The Flow-Line Diagram is the graphic representation tool in LBS. The different activities are illustrated as lines in a XY-coordinate system. The Y-axis in the Flow-Line Diagram is divided into the physical locations of the project. The X-axis indicates the timewise progress of the project. The activities are depicted as lines in the coordinate system. The combination of axis displaying time and locations, gives an overview of where and when activities has to be carried out. The duration of each activity is seen at each location by the length of the flow-lines. The activities can be scheduled parallel to one another, so that there in this manner will be obtained an even flow and a stable rhythm of the construction. This results in, there being no days with numerous activities and other days with very few activities. The duration of each activity is estimated by the project manager in terms of man-hours needed to execute the task. The estimation is based on a combination of quantitative data in form of quantities from the tender list and qualitative experience. The actual time planned for the activity varies in proportion to the allocated resources; this is visualized by the slope of the Flow-Lines. A rapid and short activity has a steep line, while a slow and time-consuming activity has a rather flat line. In Figure 3, activity 1 and 3 have a duration of one day, and activity 2 a duration of eight days.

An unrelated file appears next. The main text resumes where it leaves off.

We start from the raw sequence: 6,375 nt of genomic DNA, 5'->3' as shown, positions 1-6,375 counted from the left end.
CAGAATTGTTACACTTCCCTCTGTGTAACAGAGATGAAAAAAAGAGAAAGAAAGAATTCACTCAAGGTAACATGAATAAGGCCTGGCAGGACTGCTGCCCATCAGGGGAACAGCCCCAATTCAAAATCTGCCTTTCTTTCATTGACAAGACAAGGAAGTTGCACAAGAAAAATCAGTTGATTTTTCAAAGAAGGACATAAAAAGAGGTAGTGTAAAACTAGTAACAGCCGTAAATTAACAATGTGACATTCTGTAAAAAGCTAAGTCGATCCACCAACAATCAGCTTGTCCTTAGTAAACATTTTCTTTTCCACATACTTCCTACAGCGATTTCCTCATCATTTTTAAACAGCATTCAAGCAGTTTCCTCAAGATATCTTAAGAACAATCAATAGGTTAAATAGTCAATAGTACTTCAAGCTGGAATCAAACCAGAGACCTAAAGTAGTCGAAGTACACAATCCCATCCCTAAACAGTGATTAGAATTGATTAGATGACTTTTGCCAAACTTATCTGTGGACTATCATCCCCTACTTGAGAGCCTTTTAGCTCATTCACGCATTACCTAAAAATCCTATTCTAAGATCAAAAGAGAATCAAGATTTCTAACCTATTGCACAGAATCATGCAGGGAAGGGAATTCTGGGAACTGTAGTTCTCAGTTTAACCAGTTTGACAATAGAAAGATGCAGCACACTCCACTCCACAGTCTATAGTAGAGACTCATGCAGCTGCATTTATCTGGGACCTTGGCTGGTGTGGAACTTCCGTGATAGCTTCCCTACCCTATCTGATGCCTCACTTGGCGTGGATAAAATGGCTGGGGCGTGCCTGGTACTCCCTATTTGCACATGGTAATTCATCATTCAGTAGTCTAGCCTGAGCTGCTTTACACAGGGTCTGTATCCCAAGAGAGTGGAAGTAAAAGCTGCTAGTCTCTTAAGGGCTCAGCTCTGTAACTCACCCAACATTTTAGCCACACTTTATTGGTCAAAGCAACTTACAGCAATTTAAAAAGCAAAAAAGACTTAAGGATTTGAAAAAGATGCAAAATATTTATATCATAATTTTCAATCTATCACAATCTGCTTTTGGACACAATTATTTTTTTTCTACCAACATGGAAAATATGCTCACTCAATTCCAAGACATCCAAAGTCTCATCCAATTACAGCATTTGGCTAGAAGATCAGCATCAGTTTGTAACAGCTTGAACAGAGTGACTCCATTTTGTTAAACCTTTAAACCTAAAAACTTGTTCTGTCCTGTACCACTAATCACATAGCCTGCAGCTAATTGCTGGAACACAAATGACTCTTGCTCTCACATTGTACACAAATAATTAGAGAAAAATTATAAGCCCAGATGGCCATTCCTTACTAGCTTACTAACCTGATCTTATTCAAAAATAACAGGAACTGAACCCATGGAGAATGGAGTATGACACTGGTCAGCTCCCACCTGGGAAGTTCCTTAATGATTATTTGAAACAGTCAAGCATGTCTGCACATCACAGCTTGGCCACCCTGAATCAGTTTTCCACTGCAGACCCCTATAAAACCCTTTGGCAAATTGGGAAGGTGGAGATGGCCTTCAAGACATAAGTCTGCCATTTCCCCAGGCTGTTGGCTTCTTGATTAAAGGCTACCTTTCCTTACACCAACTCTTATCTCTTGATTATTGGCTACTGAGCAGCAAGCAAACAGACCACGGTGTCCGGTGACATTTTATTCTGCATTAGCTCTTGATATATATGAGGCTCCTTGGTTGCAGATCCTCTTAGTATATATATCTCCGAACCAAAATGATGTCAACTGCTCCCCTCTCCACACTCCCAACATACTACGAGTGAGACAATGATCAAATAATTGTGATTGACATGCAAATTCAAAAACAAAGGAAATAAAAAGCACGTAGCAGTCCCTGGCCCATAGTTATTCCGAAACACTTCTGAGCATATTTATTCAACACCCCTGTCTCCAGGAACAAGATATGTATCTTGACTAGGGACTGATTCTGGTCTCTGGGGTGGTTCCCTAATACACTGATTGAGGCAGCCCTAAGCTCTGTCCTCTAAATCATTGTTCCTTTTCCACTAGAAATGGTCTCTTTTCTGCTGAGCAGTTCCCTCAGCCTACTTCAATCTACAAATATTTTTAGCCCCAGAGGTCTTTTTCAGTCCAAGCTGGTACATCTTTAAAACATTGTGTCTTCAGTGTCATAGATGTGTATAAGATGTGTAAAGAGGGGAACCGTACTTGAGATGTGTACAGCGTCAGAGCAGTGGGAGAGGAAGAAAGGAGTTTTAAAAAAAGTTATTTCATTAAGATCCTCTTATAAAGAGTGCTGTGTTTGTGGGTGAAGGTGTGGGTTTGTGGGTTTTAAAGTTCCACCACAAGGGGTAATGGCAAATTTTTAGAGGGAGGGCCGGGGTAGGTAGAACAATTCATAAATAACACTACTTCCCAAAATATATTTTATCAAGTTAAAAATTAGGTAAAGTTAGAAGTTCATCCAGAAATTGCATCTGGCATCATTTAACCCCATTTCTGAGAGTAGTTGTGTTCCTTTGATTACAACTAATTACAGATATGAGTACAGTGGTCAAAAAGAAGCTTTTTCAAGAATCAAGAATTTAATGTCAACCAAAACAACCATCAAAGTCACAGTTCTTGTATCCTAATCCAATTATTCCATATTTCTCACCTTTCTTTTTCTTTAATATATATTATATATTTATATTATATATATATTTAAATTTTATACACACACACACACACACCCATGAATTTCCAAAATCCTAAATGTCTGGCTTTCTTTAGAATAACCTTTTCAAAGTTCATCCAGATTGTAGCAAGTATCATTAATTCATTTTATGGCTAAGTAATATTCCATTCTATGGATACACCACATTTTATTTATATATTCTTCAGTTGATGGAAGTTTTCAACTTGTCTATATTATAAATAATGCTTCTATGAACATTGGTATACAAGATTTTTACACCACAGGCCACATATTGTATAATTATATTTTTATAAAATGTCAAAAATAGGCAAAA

To create the Flow-Line Diagram, the locations of the project has to be decided.
Identifying the locations